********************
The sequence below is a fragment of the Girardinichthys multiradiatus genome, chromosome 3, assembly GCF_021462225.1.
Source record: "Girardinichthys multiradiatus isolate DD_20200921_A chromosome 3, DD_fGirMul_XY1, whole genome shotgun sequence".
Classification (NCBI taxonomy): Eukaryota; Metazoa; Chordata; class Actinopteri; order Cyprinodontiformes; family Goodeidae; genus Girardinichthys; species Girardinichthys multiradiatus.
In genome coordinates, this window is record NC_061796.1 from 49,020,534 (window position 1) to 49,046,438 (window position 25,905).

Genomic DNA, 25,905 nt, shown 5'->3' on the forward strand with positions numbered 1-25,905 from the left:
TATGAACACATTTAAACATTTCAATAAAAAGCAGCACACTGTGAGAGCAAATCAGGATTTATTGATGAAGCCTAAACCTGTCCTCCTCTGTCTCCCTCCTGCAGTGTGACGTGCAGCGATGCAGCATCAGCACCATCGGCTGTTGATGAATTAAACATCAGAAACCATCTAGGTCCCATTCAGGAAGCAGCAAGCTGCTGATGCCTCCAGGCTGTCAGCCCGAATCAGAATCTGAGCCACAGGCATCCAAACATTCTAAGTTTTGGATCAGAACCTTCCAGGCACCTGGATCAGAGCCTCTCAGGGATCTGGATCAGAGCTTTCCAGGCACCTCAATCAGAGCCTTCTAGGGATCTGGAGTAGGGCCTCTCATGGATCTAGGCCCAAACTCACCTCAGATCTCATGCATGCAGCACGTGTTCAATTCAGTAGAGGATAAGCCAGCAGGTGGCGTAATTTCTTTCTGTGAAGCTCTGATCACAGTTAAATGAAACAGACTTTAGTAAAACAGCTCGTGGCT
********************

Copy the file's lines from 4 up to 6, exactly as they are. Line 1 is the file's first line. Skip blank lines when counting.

In genome coordinates, this window is record NC_061796.1 from 49,020,534 (window position 1) to 49,046,438 (window position 25,905).

Genomic DNA, 25,905 nt, shown 5'->3' on the forward strand with positions numbered 1-25,905 from the left:
TATGAACACATTTAAACATTTCAATAAAAAGCAGCACACTGTGAGAGCAAATCAGGATTTATTGATGAAGCCTAAACCTGTCCTCCTCTGTCTCCCTCCTGCAGTGTGACGTGCAGCGATGCAGCATCAGCACCATCGGCTGTTGATGAATTAAACATCAGAAACCATCTAGGTCCCATTCAGGAAGCAGCAAGCTGCTGATGCCTCCAGGCTGTCAGCCCGAATCAGAATCTGAGCCACAGGCATCCAAACATTCTAAGTTTTGGATCAGAACCTTCCAGGCACCTGGATCAGAGCCTCTCAGGGATCTGGATCAGAGCTTTCCAGGCACCTCAATCAGAGCCTTCTAGGGATCTGGAGTAGGGCCTCTCATGGATCTAGGCCCAAACTCACCTCAGATCTCATGCATGCAGCACGTGTTCAATTCAGTAGAGGATAAGCCAGCAGGTGGCGTAATTTCTTTCTGTGAAGCTCTGATCACAGTTAAATGAAACAGACTTTAGTAAAACAGCTCGTGGCT